They refuse to accept the words of Jeremiah (Jer 43:1-43:3)

“Thus Jeremiah finished speaking

To all the people

All these words

Of Yahweh their God,

With which Yahweh their God

Had sent him to them.

Then Azariah,

The son of Hoshaiah,

Johanan,

The son of Kareah,

With all the other insolent men,

Said to Jeremiah.

‘You are telling a lie.

Yahweh our God

Did not send you

To say.

‘Do not go to Egypt

To settle there!’

But Baruch,

The son of Neriah,

Is inciting you

Against us.

He wants to hand us over

To the Chaldeans.

Thus they may kill us.

Or they may take us

Into exile in Babylon.’”

During the 10 days that Jeremiah waited for Yahweh, there must have been a change of heart in the camp. Some people think that this section should have been in the preceding chapter. This chapter equivalent in the Greek Septuagint is chapter 50, not chapter 43 as here. So once that Jeremiah had finished speaking the words that Yahweh, their God, gave him, both the leaders of this insolent remnant group, Azariah and Johanan, called into question Jeremiah’s veracity. They said that Jeremiah was lying. Yahweh did not say to him that they should not settle in Egypt. It must have been his secretary Baruch who incited Jeremiah against the main group. They said that Baruch wanted them to be captured or killed by the Chaldeans, if they stayed in this Judean territory. They might he sent into captivity in Babylon, if they were caught there. Basically, it was a fight between the interests of Egypt versus the interests of Babylon.

Yahweh is against all countries (Jer 25:13-25:14)

“Jeremiah prophesied

Against all the nations.

Many nations

With great kings

Shall make slaves of them also.

I will repay them

According to their deeds

With the work of their hands.”

Yahweh wanted Jeremiah to prophesize against all the countries. Many nations and kings would make the Babylonians slaves. They would be repaid according to their deeds and the works of their hands. In the following chapters there are different numbers in the Greek translation of the Septuagint. This section is equivalent to chapter 32 of the Septuagint.

Seek God (Wis 1:1-1:5)

“Love righteousness!

You rulers of the earth!

Think of the Lord in goodness!

Seek him with sincerity of heart!

Because he is found

By those who do not put him to the test.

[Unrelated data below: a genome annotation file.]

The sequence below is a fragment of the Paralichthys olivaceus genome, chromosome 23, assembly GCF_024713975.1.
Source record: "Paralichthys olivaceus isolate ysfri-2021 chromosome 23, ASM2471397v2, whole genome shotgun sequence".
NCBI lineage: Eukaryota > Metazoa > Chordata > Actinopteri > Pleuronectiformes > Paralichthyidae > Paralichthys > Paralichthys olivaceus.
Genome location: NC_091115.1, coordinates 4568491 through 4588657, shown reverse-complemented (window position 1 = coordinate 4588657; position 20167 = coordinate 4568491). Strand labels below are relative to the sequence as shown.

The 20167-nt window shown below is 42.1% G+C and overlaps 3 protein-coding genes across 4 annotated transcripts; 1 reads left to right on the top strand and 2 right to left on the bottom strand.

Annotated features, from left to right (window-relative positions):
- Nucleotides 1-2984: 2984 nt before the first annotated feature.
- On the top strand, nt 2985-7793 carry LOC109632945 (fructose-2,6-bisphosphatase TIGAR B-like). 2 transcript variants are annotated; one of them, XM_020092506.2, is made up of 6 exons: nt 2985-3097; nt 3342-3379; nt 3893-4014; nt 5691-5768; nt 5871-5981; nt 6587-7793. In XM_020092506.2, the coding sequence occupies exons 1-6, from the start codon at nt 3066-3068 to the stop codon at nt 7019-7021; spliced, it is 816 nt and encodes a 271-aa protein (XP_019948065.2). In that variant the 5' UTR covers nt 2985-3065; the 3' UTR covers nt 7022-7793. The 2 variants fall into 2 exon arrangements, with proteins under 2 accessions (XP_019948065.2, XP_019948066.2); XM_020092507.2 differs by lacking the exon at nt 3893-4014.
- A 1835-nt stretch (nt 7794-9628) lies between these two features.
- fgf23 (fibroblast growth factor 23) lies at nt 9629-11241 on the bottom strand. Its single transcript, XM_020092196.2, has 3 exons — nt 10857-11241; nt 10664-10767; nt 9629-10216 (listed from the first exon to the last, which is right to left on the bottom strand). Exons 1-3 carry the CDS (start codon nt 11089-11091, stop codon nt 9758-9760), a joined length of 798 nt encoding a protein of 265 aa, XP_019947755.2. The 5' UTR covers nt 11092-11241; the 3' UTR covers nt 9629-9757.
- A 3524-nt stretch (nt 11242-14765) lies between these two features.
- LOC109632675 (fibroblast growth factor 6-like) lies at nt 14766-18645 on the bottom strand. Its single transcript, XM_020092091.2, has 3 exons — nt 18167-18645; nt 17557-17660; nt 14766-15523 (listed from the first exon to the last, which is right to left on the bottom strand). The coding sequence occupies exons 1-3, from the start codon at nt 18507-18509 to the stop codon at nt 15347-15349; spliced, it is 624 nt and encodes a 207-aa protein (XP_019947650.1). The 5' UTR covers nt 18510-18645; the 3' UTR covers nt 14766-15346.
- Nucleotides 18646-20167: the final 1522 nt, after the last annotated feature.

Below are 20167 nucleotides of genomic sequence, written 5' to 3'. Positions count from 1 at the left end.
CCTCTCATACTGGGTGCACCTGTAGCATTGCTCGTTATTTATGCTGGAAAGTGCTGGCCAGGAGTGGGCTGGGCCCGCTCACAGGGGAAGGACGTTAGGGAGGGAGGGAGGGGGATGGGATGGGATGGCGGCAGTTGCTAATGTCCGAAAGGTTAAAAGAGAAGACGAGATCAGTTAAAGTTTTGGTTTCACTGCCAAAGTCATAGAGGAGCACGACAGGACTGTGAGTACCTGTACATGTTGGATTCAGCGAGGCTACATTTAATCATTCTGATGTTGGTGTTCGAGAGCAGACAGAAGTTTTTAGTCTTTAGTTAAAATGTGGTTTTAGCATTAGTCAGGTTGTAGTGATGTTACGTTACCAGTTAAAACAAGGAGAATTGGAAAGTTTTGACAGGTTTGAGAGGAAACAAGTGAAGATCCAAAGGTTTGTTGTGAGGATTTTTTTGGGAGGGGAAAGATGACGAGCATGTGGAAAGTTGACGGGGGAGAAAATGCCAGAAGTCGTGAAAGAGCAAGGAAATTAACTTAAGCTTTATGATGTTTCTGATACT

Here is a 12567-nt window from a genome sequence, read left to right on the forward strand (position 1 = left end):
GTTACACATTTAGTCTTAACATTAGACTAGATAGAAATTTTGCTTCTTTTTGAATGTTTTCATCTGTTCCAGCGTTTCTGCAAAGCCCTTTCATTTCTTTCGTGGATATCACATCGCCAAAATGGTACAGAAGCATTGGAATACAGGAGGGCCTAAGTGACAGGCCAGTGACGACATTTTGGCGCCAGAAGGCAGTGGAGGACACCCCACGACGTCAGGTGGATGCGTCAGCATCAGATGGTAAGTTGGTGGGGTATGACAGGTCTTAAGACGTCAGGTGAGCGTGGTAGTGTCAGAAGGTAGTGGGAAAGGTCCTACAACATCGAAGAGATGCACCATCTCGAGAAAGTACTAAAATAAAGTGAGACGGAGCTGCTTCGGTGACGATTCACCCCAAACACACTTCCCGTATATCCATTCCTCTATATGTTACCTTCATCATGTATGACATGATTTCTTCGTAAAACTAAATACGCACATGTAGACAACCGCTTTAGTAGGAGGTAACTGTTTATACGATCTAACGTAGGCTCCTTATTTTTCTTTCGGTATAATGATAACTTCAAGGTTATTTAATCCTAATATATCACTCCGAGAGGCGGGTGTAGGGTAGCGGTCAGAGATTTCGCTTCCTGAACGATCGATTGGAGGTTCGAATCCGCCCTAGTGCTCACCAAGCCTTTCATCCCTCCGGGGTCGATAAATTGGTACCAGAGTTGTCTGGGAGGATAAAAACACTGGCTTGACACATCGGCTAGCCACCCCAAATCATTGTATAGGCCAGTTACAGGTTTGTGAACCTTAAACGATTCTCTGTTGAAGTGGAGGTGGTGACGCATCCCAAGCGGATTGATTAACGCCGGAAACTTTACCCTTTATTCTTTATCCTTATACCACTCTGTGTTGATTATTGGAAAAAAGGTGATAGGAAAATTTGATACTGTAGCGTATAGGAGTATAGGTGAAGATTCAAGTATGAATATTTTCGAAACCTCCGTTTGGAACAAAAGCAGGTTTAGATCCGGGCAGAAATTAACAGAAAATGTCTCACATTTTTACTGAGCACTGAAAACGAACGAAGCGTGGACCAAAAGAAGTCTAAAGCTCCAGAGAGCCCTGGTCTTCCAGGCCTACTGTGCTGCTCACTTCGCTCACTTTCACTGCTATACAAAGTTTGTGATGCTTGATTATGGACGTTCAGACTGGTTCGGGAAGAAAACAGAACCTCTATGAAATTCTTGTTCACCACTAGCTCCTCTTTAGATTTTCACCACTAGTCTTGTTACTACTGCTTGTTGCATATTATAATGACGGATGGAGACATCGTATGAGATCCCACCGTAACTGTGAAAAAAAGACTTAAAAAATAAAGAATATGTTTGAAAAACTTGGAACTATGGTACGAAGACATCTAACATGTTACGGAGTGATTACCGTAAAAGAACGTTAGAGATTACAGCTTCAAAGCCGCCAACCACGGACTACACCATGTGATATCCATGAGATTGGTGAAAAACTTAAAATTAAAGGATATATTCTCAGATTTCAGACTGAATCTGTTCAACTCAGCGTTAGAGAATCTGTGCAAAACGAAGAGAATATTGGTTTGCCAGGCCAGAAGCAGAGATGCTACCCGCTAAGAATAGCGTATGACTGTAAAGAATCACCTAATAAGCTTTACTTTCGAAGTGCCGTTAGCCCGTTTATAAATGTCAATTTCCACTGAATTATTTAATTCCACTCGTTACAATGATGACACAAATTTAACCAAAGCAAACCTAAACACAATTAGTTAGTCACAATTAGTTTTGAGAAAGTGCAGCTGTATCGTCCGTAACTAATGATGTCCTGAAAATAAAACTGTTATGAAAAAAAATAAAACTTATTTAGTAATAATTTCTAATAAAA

He manifests himself

To those who do not distrust him.

Perverse thoughts separate people from God.

When his power is tested,

It exposes the foolish.

Wisdom will not enter a deceitful soul.

Wisdom will not dwell in a body enslaved to sin.

A Holy Spirit will flee from deceit.

A disciplined spirit will flee from deceit.

The Spirit will leave foolish thoughts behind.

The Spirit will be ashamed

At the approach of unrighteousness.”

This book is set in poetic verses just like Psalms, Proverbs, Ecclesiastes, and The Song of Solomon. This author wants the rulers of the earth to seek God with a sincere heart. Only those who are not testing him will find him. God will manifest himself to those who do not distrust him. Perverse thoughts will separate them from God. If they test his power, he will expose their foolishness. Wisdom will not enter a deceitful soul nor dwell in a body enslaved in sin. The Holy Spirit, who is disciplined, will flee from deceit. He will leave foolish thoughts behind because he is ashamed of the approach of the unrighteousness ones. Here we have a more developed theology of God. He is no longer Yahweh since this is a Greek Septuagint work. He is the Greek Lord (τοῦ Κυρίου). Wisdom (σοφία) is almost equivalent to God (Θεοῦ). Notice also the use of the Holy Spirit (ἅγιον γὰρ πνεῦμα), even if not too specific. The Spirit of God will not stay with the deceitful and unrighteous. The concept of soul (ψυχὴν) also fits in nicely. I will be using the Greek Septuagint to highlight certain words and concepts in this Greek work.

The comparisons of a fool (Prov 26:4-26:12)

“Do not answer fools according to their folly.

Otherwise you will be a fool yourself.

Answer fools according to their folly.

Otherwise they will be wise in their own eyes.

To send a message by a fool is

Like cutting off one’s foot,

Like drinking down violence.

A proverb in the mouth of a fool is

Like legs of a disabled person that hang limp.

To give honor to a fool is

Like binding a stone in a sling.

A proverb in the mouth of a fool is

Like a thorn bush brandished

By the hand of a drunkard.

Whoever hires a passing fool is

Like an archer who wounds everybody

Whoever hires a drunkard is

Like an archer who wounds everybody.

A fool that reverts to his folly is

Like a dog that returns to its vomit.

Do you see persons wise in their own eyes?

There is more hope for fools than for them.”

This passage begins with two contradictory phrases about treating fools. The first sentence says not to answer them, but the second says to answer them. In the first instance you become a fool, while in the second case the fools will appear to become wise in their own eyes. If you send a message with a fool, you are like cutting your own foot. You are drinking violence. A proverb in the mouth of a fool is like the limp leg of a disabled person or a thorn bush in the hand of a drunkard. If you honor a fool, you are like tying a stone in a sling. If you hire a passing fool or a drunkard, you are like an archer wounding everyone in sight. Notice that the fool and the drunkard are almost equivalent. The fool reverts to his folly like a dog to its vomit. Anyone who thinks that they are wise in their own eyes is worse than a fool.